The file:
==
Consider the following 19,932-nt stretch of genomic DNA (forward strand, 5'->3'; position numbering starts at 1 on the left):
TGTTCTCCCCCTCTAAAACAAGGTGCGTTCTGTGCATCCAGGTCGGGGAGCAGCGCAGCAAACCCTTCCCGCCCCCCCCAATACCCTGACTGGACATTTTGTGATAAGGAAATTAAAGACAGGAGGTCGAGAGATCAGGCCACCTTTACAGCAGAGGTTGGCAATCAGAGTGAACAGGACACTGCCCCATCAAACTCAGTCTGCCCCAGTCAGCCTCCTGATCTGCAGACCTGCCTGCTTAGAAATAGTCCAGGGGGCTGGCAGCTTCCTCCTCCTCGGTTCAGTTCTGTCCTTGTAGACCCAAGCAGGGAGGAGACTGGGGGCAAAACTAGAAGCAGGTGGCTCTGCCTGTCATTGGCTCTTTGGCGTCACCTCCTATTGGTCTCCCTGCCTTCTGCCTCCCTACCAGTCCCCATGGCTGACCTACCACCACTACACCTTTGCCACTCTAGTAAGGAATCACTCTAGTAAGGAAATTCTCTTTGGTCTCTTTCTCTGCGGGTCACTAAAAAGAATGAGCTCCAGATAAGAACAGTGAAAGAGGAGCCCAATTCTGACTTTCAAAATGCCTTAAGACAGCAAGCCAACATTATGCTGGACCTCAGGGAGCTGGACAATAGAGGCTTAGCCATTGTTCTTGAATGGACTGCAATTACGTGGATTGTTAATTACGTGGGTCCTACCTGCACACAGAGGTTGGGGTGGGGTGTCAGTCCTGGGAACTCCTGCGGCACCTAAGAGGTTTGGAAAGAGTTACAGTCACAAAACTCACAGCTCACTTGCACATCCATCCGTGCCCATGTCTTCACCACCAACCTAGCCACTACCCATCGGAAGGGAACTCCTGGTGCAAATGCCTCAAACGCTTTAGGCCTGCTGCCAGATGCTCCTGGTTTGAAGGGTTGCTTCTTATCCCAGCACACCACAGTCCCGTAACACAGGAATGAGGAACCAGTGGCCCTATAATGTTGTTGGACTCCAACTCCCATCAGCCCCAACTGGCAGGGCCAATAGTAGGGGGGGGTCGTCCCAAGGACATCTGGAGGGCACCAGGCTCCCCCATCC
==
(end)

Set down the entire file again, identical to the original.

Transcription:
Consider the following 19,932-nt stretch of genomic DNA (forward strand, 5'->3'; position numbering starts at 1 on the left):
TGTTCTCCCCCTCTAAAACAAGGTGCGTTCTGTGCATCCAGGTCGGGGAGCAGCGCAGCAAACCCTTCCCGCCCCCCCCAATACCCTGACTGGACATTTTGTGATAAGGAAATTAAAGACAGGAGGTCGAGAGATCAGGCCACCTTTACAGCAGAGGTTGGCAATCAGAGTGAACAGGACACTGCCCCATCAAACTCAGTCTGCCCCAGTCAGCCTCCTGATCTGCAGACCTGCCTGCTTAGAAATAGTCCAGGGGGCTGGCAGCTTCCTCCTCCTCGGTTCAGTTCTGTCCTTGTAGACCCAAGCAGGGAGGAGACTGGGGGCAAAACTAGAAGCAGGTGGCTCTGCCTGTCATTGGCTCTTTGGCGTCACCTCCTATTGGTCTCCCTGCCTTCTGCCTCCCTACCAGTCCCCATGGCTGACCTACCACCACTACACCTTTGCCACTCTAGTAAGGAATCACTCTAGTAAGGAAATTCTCTTTGGTCTCTTTCTCTGCGGGTCACTAAAAAGAATGAGCTCCAGATAAGAACAGTGAAAGAGGAGCCCAATTCTGACTTTCAAAATGCCTTAAGACAGCAAGCCAACATTATGCTGGACCTCAGGGAGCTGGACAATAGAGGCTTAGCCATTGTTCTTGAATGGACTGCAATTACGTGGATTGTTAATTACGTGGGTCCTACCTGCACACAGAGGTTGGGGTGGGGTGTCAGTCCTGGGAACTCCTGCGGCACCTAAGAGGTTTGGAAAGAGTTACAGTCACAAAACTCACAGCTCACTTGCACATCCATCCGTGCCCATGTCTTCACCACCAACCTAGCCACTACCCATCGGAAGGGAACTCCTGGTGCAAATGCCTCAAACGCTTTAGGCCTGCTGCCAGATGCTCCTGGTTTGAAGGGTTGCTTCTTATCCCAGCACACCACAGTCCCGTAACACAGGAATGAGGAACCAGTGGCCCTATAATGTTGTTGGACTCCAACTCCCATCAGCCCCAACTGGCAGGGCCAATAGTAGGGGGGGGTCGTCCCAAGGACATCTGGAGGGCACCAGGCTCCCCCATCC